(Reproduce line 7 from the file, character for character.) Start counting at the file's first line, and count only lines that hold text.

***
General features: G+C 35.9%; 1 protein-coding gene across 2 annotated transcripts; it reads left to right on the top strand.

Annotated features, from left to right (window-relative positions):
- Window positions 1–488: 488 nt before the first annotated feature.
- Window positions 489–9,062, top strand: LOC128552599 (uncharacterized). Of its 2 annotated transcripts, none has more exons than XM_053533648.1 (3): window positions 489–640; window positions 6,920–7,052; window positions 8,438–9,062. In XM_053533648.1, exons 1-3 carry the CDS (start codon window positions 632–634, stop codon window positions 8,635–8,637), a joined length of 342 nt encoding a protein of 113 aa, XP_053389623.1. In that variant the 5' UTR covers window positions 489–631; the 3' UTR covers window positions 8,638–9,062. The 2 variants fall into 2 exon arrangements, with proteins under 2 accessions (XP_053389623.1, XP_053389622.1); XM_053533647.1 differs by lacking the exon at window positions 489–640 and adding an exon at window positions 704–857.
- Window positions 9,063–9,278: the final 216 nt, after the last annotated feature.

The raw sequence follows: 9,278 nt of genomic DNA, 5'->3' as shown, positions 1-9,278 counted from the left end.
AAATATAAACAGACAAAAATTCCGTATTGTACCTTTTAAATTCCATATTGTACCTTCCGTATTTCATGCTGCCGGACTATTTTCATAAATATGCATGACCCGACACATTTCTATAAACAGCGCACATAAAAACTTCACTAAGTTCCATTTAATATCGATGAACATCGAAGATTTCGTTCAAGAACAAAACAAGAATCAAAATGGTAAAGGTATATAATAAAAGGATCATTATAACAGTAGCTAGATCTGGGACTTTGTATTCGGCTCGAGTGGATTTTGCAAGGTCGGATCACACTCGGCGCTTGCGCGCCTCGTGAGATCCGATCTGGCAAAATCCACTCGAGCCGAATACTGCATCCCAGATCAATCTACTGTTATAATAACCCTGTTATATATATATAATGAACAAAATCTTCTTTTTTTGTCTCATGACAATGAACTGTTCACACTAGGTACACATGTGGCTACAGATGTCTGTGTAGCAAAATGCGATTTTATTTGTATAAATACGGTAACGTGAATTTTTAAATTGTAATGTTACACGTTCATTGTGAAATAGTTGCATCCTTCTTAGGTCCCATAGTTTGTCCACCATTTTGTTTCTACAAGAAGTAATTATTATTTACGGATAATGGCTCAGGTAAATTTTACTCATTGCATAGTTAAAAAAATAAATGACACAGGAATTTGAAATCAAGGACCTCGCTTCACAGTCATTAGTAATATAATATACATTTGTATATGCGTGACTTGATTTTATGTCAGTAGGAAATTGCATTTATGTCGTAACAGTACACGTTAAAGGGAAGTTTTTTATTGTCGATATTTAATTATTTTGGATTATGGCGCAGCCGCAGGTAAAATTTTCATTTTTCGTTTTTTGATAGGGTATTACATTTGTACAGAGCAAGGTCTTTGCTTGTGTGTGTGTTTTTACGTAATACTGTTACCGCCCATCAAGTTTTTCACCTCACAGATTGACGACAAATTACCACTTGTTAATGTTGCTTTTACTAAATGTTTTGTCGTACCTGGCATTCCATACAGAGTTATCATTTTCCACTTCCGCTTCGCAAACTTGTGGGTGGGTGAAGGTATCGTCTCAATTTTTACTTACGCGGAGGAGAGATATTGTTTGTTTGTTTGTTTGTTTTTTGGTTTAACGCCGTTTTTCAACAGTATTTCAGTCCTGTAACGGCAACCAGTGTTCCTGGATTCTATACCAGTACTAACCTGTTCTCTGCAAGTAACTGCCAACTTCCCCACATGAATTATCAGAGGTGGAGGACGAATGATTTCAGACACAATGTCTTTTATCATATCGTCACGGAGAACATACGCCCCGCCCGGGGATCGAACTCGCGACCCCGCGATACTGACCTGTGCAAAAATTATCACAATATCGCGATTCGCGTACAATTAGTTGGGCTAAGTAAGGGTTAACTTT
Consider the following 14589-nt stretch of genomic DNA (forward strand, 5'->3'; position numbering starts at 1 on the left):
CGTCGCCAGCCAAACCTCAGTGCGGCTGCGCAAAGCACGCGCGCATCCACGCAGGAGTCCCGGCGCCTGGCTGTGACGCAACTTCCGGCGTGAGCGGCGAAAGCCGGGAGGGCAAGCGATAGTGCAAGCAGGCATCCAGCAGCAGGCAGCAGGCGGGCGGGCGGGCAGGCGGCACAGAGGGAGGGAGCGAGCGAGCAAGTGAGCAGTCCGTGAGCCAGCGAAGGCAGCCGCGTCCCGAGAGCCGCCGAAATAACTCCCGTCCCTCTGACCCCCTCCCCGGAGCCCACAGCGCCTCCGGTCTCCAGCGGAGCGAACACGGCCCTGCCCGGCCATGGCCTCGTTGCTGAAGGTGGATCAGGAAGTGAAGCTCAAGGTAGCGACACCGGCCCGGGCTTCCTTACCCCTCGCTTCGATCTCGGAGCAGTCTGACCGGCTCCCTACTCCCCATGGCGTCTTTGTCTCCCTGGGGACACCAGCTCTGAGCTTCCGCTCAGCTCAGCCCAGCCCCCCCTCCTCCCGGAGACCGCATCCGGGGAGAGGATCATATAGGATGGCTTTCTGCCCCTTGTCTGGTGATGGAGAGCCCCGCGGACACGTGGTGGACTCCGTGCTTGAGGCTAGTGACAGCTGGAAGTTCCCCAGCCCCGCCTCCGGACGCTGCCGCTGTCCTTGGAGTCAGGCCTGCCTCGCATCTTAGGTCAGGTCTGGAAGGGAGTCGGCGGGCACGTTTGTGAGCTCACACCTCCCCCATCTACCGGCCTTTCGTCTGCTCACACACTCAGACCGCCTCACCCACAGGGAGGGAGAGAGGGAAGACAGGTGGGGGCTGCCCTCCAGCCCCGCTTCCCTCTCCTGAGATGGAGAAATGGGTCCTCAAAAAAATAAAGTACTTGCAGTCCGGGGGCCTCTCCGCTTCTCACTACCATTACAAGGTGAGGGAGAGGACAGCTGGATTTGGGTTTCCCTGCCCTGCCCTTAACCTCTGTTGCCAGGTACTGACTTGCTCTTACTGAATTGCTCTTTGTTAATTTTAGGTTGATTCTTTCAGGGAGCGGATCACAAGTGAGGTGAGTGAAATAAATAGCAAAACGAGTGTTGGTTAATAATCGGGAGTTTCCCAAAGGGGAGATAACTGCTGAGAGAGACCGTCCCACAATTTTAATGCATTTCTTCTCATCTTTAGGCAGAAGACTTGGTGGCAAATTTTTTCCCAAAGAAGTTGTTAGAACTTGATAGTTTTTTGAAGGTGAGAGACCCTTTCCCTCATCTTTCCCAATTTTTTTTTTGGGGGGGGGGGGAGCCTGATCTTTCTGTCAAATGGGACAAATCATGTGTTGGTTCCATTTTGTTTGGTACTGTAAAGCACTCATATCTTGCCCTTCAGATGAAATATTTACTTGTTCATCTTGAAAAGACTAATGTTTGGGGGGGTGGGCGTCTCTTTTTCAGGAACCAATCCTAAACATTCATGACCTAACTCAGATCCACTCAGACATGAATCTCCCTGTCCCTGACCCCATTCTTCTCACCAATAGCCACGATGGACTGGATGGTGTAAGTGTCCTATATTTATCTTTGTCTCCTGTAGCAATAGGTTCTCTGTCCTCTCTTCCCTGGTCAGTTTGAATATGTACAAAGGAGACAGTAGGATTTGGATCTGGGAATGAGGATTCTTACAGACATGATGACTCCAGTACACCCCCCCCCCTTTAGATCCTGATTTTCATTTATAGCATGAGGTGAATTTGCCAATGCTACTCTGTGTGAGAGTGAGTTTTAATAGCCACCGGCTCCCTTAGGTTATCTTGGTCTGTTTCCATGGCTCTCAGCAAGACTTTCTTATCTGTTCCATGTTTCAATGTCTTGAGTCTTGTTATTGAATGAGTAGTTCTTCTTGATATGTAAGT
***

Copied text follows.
AAATATAAACAGACAAAAATTCCGTATTGTACCTTTTAAATTCCATATTGTACCTTCCGTATTTCATGCTGCCGGACTATTTTCATAAATATGCATGACCCGACACATTTCTATAAACAGCGCACATAAAAACTTCACTAAGTTCCATTTAATATCGATGAACATCGAAGATTTCGTTCAAGAACAAAACAAGAATCAAAATGGTAAAGGTATATAATAAAAGGATCATTATAACAGTAGCTAGATCTGGGACTTTGTATTCGGCTCGAGTGGATTTTGCAAGGTCGGATCACACTCGGCGCTTGCGCGCCTCGTGAGATCCGATCTGGCAAAATCCACTCGAGCCGAATACTGCATCCCAGATCAATCTACTGTTATAATAACCCTGTTATATATATATAATGAACAAAATCTTCTTTTTTTGTCTCATGACAATGAACTGTTCACACTAGGTACACATGTGGCTACAGATGTCTGTGTAGCAAAATGCGATTTTATTTGTATAAATACGGTAACGTGAATTTTTAAATTGTAATGTTACACGTTCATTGTGAAATAGTTGCATCCTTCTTAGGTCCCATAGTTTGTCCACCATTTTGTTTCTACAAGAAGTAATTATTATTTACGGATAATGGCTCAGGTAAATTTTACTCATTGCATAGTTAAAAAAATAAATGACACAGGAATTTGAAATCAAGGACCTCGCTTCACAGTCATTAGTAATATAATATACATTTGTATATGCGTGACTTGATTTTATGTCAGTAGGAAATTGCATTTATGTCGTAACAGTACACGTTAAAGGGAAGTTTTTTATTGTCGATATTTAATTATTTTGGATTATGGCGCAGCCGCAGGTAAAATTTTCATTTTTCGTTTTTTGATAGGGTATTACATTTGTACAGAGCAAGGTCTTTGCTTGTGTGTGTGTTTTTACGTAATACTGTTACCGCCCATCAAGTTTTTCACCTCACAGATTGACGACAAATTACCACTTGTTAATGTTGCTTTTACTAAATGTTTTGTCGTACCTGGCATTCCATACAGAGTTATCATTTTCCACTTCCGCTTCGCAAACTTGTGGGTGGGTGAAGGTATCGTCTCAATTTTTACTTACGCGGAGGAGAGATATTGTTTGTTTGTTTGTTTGTTTTTTGGTTTAACGCCGTTTTTCAACAGTATTTCAGTCCTGTAACGGCAACCAGTGTTCCTGGATTCTATACCAGTACTAACCTGTTCTCTGCAAGTAACTGCCAACTTCCCCACATGAATTATCAGAGGTGGAGGACGAATGATTTCAGACACAATGTCTTTTATCATATCGTCACGGAGAACATACGCCCCGCCCGGGGATCGAACTCGCGACCCCGCGATACTGACCTGTGCAAAAATTATCACAATATCGCGATTCGCGTACAATTAGTTGGGCTAAGTAAGGGTTAACTTT